2013-06-20 / Front Page

Lance Corp. Dillon Nieuwsma experiences Afghanistan war as a United States Marine

By Terri Lang


Afghani children often watch the Marines and wave a friendly “hello.” Afghani children often watch the Marines and wave a friendly “hello.” He appeared at his mom’s friend’s home with a Marine in his Dress Blues. The Marine was a recruiter and standing beside him was Dillon Nieuwsma.

“I was at my friend’s home when Dillon showed up and said there is someone I needed to meet,” Sandy Nieuwsma of Strasburg remembers.

Sandy and Duane Nieuwsma of rural Strasburg are the parents of Lance Corporal Dillon Nieuwsma, who joined the United States Marine Corps in 2010.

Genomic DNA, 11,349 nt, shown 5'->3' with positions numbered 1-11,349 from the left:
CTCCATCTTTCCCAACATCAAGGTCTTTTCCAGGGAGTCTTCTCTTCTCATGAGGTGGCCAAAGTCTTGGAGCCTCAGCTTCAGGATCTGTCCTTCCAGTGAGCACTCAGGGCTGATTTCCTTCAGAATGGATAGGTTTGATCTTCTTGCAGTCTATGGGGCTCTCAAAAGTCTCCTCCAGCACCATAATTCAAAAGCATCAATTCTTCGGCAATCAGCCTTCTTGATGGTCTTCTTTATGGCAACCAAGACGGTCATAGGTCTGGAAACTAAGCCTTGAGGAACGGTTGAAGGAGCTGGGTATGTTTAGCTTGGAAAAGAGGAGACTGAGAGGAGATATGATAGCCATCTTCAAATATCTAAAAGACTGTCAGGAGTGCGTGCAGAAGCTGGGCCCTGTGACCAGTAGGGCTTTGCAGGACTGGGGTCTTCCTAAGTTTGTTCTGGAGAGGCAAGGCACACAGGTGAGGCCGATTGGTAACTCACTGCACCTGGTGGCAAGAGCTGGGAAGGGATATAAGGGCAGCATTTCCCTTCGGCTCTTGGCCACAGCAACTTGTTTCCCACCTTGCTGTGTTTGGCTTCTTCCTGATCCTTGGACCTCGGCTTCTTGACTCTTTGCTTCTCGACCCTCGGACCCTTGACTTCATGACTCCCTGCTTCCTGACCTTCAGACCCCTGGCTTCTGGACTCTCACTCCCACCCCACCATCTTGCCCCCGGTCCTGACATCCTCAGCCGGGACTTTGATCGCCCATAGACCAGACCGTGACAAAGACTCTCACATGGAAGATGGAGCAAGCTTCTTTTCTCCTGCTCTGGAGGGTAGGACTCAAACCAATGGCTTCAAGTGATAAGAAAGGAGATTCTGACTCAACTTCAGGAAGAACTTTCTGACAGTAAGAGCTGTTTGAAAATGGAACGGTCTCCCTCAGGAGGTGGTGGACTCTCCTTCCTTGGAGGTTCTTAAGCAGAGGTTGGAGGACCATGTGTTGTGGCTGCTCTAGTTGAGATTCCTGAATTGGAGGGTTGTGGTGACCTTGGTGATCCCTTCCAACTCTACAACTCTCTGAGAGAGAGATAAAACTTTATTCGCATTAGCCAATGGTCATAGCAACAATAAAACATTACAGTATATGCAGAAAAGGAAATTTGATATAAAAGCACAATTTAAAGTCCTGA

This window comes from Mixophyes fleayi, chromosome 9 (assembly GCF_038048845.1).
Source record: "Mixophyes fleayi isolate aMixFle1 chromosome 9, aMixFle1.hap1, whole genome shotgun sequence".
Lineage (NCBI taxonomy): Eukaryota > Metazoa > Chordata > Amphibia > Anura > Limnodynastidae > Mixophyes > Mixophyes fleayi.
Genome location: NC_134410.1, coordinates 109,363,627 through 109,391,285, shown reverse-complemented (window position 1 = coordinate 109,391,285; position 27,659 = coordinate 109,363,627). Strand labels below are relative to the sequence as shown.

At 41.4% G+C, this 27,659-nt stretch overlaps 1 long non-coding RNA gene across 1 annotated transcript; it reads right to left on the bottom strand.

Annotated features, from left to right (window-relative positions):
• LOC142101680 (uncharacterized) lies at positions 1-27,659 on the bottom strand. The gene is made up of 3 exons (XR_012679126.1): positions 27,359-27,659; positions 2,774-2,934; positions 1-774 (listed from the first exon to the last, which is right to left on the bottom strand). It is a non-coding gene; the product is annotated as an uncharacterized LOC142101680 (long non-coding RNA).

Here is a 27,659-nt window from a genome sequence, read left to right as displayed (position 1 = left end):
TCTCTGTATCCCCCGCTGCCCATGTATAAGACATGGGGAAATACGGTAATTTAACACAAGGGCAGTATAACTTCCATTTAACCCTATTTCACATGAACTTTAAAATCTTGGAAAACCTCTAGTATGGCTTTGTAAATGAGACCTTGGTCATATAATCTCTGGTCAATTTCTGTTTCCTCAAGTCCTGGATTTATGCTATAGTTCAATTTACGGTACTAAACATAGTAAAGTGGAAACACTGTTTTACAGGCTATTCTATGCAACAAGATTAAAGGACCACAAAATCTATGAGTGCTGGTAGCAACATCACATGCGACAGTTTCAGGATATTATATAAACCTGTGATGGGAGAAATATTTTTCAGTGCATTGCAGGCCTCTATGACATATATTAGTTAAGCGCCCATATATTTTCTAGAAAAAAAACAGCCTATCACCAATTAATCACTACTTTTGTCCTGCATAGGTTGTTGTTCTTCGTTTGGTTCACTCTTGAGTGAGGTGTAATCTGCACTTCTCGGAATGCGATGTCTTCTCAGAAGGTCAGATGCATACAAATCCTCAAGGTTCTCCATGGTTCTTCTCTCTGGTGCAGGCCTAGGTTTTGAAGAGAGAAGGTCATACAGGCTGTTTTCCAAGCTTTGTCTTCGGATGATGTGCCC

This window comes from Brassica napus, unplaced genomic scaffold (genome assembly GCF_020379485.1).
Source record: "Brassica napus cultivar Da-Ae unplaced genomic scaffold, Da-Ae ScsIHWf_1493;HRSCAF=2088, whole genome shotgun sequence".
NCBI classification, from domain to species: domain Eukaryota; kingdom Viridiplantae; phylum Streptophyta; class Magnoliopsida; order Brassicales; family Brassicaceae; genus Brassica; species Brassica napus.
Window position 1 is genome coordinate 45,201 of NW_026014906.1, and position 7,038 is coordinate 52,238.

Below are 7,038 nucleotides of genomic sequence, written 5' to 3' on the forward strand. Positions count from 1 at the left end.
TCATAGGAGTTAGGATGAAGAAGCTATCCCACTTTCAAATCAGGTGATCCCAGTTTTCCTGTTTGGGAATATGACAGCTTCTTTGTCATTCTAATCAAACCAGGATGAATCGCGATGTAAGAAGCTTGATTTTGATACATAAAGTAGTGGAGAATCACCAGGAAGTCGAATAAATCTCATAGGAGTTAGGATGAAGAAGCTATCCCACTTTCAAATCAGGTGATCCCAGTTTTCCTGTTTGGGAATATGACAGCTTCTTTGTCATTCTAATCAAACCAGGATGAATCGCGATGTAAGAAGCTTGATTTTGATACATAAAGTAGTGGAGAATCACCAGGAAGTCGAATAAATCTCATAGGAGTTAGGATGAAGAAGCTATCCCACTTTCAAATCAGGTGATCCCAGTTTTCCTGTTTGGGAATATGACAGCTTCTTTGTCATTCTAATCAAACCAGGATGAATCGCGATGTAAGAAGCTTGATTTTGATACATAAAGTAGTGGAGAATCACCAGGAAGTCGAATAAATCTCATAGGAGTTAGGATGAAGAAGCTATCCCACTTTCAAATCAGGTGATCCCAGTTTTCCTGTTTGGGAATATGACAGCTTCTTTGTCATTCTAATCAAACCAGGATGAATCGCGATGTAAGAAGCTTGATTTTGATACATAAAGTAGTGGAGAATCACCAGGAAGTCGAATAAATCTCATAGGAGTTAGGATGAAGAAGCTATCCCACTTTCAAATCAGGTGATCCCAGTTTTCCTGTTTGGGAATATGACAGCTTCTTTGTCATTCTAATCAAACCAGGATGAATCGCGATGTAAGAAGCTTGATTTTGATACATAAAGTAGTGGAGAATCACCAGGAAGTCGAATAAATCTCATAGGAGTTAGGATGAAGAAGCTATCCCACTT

Nieuwsma graduated from Strasburg High School in 2011, and he said he always had an interest in joining the Armed Forces.

“When I attended a job career fair, I was really thinking about being a pilot in the Air Force,” Nieuwsma said. “But, I was not qualified to be a pilot.”

Prior to entering his senior year in high school, Nieuwsma attended the Marine Infantry, the central component of Marine ground forces, from September of 2010 throughAugust of 2011.


Lance Corporal Dillon Nieuwsma of Strasburg is with the United States Marine Corps, 2nd Battalion, 7th Marines. Lance Corporal Dillon Nieuwsma of Strasburg is with the United States Marine Corps, 2nd Battalion, 7th Marines. Nieuwsma finished Marine Boot Camp at Marine Corps Recruit Depot in San Diego, Calif., in October of 2011. He then attended Infantry Training School at Marine Corps Base Camp Pendleton, Calif. from November 2011 through January 2012.